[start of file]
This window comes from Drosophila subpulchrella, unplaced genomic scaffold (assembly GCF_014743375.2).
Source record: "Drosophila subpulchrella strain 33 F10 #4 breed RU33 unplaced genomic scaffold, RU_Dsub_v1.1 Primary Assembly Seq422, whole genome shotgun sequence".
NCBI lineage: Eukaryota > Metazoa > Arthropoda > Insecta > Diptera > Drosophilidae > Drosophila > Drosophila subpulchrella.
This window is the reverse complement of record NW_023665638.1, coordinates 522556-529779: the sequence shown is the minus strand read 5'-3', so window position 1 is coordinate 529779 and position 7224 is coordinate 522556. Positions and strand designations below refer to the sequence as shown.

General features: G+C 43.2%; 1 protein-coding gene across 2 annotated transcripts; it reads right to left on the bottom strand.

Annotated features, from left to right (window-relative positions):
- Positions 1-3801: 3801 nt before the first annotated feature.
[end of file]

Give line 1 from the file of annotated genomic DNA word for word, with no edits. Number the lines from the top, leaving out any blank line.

This window comes from Drosophila subpulchrella, unplaced genomic scaffold (assembly GCF_014743375.2).